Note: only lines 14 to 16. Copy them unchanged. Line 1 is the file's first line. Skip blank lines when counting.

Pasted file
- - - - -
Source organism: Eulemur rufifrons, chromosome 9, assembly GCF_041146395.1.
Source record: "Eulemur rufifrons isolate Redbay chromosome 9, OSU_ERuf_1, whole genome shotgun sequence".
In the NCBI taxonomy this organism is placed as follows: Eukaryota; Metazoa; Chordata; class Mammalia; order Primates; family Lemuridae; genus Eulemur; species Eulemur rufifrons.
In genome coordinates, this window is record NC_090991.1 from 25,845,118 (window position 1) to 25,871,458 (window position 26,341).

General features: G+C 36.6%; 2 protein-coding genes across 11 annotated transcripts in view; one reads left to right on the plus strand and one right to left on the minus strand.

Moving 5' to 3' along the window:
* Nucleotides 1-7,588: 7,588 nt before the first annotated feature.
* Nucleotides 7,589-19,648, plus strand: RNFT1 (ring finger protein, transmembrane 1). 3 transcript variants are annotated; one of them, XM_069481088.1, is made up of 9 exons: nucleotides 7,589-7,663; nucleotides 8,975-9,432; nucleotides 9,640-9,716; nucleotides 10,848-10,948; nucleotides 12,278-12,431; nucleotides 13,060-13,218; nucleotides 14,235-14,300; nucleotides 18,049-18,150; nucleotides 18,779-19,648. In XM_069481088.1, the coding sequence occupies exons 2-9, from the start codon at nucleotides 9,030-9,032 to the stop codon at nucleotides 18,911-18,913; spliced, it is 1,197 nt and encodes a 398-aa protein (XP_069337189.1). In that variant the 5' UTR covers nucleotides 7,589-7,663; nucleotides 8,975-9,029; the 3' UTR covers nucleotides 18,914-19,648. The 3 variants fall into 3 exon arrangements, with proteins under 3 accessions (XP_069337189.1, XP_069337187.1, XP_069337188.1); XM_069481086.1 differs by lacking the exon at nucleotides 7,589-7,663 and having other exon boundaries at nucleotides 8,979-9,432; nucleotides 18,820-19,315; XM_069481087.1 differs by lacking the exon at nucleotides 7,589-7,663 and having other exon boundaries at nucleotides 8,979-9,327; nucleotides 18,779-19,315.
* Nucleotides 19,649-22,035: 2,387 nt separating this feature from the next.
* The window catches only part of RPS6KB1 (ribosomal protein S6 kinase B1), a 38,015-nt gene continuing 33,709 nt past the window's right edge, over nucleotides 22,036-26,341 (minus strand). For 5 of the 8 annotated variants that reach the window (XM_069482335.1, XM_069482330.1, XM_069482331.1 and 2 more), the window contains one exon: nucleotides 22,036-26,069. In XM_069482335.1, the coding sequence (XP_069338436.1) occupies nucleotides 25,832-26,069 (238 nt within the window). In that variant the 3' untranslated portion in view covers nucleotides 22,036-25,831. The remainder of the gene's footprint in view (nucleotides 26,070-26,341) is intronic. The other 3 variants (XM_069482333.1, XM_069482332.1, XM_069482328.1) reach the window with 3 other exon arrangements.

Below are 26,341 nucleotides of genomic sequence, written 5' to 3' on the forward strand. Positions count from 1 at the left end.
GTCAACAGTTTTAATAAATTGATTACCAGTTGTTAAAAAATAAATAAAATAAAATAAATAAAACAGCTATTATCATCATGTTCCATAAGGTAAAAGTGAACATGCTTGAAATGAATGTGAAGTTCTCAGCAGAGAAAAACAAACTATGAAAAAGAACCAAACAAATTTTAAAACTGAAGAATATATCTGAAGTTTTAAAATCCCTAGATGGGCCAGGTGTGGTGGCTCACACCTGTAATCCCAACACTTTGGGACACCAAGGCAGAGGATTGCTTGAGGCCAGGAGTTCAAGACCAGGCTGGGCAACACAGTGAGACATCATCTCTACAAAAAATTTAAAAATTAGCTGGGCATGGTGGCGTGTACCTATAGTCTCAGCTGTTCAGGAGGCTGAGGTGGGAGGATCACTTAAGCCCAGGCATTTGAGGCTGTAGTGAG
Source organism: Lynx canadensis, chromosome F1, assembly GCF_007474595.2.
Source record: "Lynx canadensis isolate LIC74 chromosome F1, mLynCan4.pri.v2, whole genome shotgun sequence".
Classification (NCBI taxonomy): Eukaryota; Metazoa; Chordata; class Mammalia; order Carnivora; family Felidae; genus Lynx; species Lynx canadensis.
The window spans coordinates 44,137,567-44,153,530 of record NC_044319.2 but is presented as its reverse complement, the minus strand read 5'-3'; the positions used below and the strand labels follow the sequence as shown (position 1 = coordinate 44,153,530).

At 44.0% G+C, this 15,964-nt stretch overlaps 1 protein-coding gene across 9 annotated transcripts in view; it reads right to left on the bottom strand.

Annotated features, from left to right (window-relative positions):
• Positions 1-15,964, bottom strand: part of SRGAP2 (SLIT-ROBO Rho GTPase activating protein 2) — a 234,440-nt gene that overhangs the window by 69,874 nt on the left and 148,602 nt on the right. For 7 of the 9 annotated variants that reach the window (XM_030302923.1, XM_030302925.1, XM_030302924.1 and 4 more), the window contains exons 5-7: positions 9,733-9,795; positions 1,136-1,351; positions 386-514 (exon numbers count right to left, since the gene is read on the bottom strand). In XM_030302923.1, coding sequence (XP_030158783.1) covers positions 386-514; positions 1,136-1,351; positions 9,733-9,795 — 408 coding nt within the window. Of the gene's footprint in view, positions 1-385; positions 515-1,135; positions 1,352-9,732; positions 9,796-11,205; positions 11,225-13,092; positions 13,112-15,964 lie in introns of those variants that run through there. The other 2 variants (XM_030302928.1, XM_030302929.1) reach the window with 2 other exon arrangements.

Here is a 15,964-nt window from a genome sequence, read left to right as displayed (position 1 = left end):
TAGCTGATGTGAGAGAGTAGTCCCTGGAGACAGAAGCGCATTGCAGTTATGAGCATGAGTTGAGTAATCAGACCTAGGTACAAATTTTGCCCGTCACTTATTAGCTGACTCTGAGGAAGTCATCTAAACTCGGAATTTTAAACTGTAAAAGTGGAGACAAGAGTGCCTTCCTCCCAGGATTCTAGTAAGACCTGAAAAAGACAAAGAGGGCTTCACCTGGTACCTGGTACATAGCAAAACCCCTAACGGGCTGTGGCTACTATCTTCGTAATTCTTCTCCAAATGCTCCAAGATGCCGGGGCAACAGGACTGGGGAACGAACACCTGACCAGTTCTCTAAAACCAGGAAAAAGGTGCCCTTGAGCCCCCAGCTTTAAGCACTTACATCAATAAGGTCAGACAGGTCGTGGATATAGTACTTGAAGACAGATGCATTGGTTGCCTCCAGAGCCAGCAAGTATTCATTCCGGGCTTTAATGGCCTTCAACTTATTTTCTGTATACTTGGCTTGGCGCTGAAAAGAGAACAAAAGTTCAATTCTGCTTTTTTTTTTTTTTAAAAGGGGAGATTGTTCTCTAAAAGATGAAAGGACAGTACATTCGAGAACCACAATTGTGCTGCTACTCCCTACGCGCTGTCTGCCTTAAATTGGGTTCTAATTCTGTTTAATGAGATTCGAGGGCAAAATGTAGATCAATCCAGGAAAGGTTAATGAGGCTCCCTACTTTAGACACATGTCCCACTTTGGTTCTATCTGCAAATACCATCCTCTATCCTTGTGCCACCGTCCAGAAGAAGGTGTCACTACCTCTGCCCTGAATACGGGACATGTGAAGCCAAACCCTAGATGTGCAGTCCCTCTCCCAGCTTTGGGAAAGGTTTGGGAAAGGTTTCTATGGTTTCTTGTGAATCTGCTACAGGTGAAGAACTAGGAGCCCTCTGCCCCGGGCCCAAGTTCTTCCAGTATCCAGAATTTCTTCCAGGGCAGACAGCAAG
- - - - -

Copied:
Source record: "Lynx canadensis isolate LIC74 chromosome F1, mLynCan4.pri.v2, whole genome shotgun sequence".
Classification (NCBI taxonomy): Eukaryota; Metazoa; Chordata; class Mammalia; order Carnivora; family Felidae; genus Lynx; species Lynx canadensis.
The window spans coordinates 44,137,567-44,153,530 of record NC_044319.2 but is presented as its reverse complement, the minus strand read 5'-3'; the positions used below and the strand labels follow the sequence as shown (position 1 = coordinate 44,153,530).